Tuesday 11th April 2006, Guissény, Brittany
We woke to find the neighbouring roofs covered in frost! Will the warmer weather never arrive? At least the sun was shining as we left Caen and headed along the free motorway towards Rennes and Brittany. Our route took us past Avranches and Mont St. Michel rising steeply out of the bay with the tall towers of the abbey on its summit. We continued beyond St. Brieuc taking the route towards Brest before entering Finistère and turning north to follow the coast road along through St. Pol de Léon and Roscoff.

Mont St. Michel through the Modestine's window

Our friends Danielle and Joël live in the little granite town of Guissény, right by the sea on the northern coast of Finistère. At night the beam from the lighthouse on the Ile de la Vierge can be seen from their kitchen window. Joël is a true Breton and loves the sea. Retired now, his pleasures are his little fishing boat and his large vegetable garden. He also plays the Breton bagpipes and on special occasions wears his black Breton hat. Danielle comes from the mountains of the Jura and has been a close friend of Jill's since we worked together in the school at Champagne-sur-Loue so long ago. Along with Susanne and Françoise whom we were with last autumn, Danielle takes much of the credit for teaching Jill to speak French as she never studied it at school.

We left Normandy, with its large, old, cream-coloured stone buildings, in bright if chilly sunshine. As we reached Finistère, with its pretty granite houses, steep black slate roofs surrounded by neat green lawns and hedges, the skies turned grey and our faithful companion, the rain, came scudding across the sky to rejoin us.

It is several years since we were last in Guissény and we are astonished at the amount of recent building taking place. As there has never been any real employment here we assume it is developing as a commuter village for Brest. We found the house deserted when we arrived so parked Modestine in the drive and walked up into the village centre for a much needed coffee in one of the two shabby bars while waiting for our friends to return.

Guissény is typical of many little towns and villages in Finistère where the small granite cottages cluster around the church with its crowded graveyard. The ornate granite church spires (clochers) can be seen for long distances across the flat landscape and are very picturesque. Beside the church here in Guissény stands an ossuary and an ancient granite Calvary adorns the churchyard.

The church at Guissény

Bell tower and calvary, Guissény

St Seny above the entrance to the church in Guissény
He holds the hammer he threw to select the place for his church

As we walked amongst the graves in the biting wind and spluttering rain we met an elderly lady searching for her tombstone. (It is the custom here to have a family grave and to know where you will be after your death.) She told us she now lived in Brest but came whenever she could to see the grave where her husband lay. As she moved amongst the close-packed granite tombs she stumbled and fell. With difficulty we got her back on her feet but she was very shaken. In tears she showed us the photo of her husband on the gravestone explaining he had been killed at the age of 31 in 1942 leaving her, aged 25, with a two year old daughter. In recent years the daughter had moved away and she now found herself at 89 years of age completely alone. She talked with love about her husband which brought her to tears. Her loss was as painful today as it had been 63 years ago! She obviously needed to talk and received comfort from us listening. Soon she was much calmer and fortunately didn't seem to have suffered from her fall. We offered to walk back to her home with her but she said she'd be fine. We watched nervously as she made her way out of the cemetery leaning heavily on her stick.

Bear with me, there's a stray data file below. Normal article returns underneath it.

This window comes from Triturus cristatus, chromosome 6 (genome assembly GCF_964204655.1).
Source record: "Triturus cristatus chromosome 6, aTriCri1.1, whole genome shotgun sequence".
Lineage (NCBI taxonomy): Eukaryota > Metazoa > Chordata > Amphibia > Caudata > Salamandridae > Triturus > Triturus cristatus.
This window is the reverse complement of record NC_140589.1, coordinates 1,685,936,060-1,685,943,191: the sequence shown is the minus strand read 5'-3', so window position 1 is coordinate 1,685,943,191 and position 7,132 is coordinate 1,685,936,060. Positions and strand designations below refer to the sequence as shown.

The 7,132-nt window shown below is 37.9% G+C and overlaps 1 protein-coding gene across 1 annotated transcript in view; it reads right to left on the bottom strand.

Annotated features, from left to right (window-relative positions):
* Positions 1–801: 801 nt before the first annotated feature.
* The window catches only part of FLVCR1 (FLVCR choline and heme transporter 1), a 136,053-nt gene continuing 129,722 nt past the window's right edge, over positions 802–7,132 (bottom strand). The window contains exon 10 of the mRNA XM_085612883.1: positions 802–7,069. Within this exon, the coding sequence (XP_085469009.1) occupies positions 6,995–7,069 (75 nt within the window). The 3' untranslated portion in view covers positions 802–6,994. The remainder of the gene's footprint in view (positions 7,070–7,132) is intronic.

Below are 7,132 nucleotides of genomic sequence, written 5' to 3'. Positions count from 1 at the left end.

We made our way down to the sea shore where the tide was low, leaving a long, azure streak of sea in the inlet between two stretches of fine, clean white sand. On the far side stands Kerlouen, another little village of quaint granite cottages and a pretty church belfry. Here we found the cross of St. Seny amongst the dunes overlooking the water (Gui means village or town in Breton so Guissény is St. Seny's town.) Here too are the Barrachou, an outcrop of massive boulders amongst the sand that are magnificently picturesque with the pale blue sea behind. Not far away is the school Joël attended as a child and where his sons sat in the same classrooms a generation later. It stands right beside the inlet and during bad weather its windows are lashed by the force of the sea. It would be nice to say it is picturesque but we have to admit that it is large, dark, ugly and weatherworn. In common with most French schools and colleges, it was built for functionality rather than with any aesthetic ideal.

Missionary cross on the beach, Guissény

Along the beach, Guissény

The Barrachou rocks, Guissény

We returned to the house to find Joël had just returned and was peering into Modestine to see if we were sleeping inside. After a cheerful welcome we went indoors for some welcome warmth and were soon joined by Danielle. The rest of the evening was spent very happily catching up on several years of news over supper.

Men at work! Guissény

Wednesday 12th April 2006, Guissény, Brittany
When we recounted the incident in Guissény churchyard to Danielle and Joël last night they told us that they too had their own tomb waiting for them and had been delighted to find an old granite cross bearing a carved figure of Christ to surmount it. This morning as we were at breakfast the town gravedigger knocked at the door to say he was very sorry but he'd accidentally reversed his digging machine into their grave and managed to smash the cross into three pieces. As he happened to have a spare one knocking around with a metal Christ rather than a granite one, would they like him to fix it up for them? As we said yesterday, the graveyard is tight-packed with no room to move between the tombs so the damage was not surprising. We did think however, that if people didn't actually have their tombstones erected until they needed them, the churchyard might be a little less crowded. Our friends' view though is that it is better to have the pleasure of seeing it while you can. After a brief doorstep discussion the offer of the replacement cross was rejected and the gravedigger undertook to seek out something more similar for them. "Cherchez bien et prenez votre temps, je ne suis pas du tout pressée" (Take your time, I'm in no great hurry) Danielle told him amidst chuckles of laughter.